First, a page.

If your product has a free or self-serve component, investors will want to see evidence of good growth in registration, usage, and retention–a 10% MoM growth rate is considered a strong indicator of success in this area. If there is no self-serve or free component, show that a half-dozen forward-looking logos (ideally these are paying customers) actively use the product.

For SaaS companies built on open-source technology, investors will be looking for evidence of the following: community engagement, open-source adoption, and monetization. To show this, provide evidence that your company has a strong community of users and contributors. This may include metrics such as downloads and starts. Demonstrate that your open-source technology is gaining traction in the border industry by providing benchmarks against similar players in the market as well as data on adoption rates. And finally, show that your company has a plan for monetizing its technology over the long term.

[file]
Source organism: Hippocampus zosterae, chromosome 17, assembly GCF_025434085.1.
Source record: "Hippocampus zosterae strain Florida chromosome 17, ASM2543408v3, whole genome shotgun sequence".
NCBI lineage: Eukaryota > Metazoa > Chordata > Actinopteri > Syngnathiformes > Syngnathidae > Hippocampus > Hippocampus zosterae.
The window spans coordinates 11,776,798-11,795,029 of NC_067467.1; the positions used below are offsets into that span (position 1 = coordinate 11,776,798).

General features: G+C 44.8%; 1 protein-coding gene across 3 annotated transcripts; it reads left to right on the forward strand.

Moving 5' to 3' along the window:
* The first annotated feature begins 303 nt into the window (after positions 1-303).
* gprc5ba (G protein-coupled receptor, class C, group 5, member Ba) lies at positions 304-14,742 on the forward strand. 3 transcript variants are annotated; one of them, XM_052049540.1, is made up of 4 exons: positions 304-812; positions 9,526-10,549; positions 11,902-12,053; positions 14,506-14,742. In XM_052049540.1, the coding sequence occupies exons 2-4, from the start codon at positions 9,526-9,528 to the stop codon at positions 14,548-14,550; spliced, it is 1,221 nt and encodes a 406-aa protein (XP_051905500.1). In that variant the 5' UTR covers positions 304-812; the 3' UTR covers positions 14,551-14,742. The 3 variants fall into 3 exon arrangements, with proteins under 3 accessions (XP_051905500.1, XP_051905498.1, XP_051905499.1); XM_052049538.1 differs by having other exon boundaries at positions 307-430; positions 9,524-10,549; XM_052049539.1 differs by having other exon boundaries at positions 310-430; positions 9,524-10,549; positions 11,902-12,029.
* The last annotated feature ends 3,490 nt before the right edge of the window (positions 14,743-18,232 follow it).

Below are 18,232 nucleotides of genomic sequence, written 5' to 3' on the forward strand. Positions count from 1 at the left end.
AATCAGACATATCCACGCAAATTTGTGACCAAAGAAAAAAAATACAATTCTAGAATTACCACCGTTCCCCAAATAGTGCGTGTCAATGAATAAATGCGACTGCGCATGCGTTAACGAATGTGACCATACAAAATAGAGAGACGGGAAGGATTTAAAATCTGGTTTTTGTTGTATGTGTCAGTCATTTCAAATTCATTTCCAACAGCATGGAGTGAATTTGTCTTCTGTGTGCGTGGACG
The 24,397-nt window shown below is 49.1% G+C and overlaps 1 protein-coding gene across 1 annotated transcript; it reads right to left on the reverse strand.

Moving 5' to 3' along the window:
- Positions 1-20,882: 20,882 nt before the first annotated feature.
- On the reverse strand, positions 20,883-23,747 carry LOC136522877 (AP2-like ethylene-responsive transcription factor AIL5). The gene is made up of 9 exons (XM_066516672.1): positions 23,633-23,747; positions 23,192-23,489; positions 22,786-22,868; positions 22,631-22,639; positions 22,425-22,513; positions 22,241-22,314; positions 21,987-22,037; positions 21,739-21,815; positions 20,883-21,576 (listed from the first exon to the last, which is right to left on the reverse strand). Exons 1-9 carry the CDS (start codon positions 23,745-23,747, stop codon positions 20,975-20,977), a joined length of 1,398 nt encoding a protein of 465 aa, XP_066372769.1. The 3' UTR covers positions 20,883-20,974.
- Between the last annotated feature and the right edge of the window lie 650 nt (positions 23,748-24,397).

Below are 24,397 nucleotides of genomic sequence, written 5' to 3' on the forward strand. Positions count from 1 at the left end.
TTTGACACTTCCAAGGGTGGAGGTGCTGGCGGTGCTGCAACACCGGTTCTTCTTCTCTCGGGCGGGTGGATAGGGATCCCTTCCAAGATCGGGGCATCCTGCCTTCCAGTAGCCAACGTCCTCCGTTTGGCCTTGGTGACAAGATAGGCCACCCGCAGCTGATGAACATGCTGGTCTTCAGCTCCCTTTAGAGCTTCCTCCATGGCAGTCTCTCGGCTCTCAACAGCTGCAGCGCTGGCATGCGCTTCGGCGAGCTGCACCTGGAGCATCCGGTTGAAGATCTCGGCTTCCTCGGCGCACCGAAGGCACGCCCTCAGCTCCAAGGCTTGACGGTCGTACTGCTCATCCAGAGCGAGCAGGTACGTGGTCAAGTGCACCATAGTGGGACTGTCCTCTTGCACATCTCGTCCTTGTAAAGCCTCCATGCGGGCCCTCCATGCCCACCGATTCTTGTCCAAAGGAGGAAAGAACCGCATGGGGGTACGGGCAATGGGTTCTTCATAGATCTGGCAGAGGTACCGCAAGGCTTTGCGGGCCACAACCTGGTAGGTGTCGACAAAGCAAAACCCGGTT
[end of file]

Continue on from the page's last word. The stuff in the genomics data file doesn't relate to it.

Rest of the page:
If infrastructure is the focus of your Saas company, investors will be watching for proof of early product-market fit, free self-serve adoption, referenceable customers, and your ability to recruit top talent. In order to show that your product has already gained traction with customers, you might include data on customer acquisition and retention rates. Other key indicators to provide are evidence of adoption by forward-looking companies by at least six accounts and referenceable customers. These are customers who have done a sophisticated evaluation in your space and can show how your product has been tested and proven to work effectively. Finally, demonstrate that your team is comprised of talented individuals who can execute your company’s mission and vision. When building your team, focus on hiring key talent who can take your business to the next level such as executives with a proven track record of scaling companies as well as technical talent who can develop and improve your product.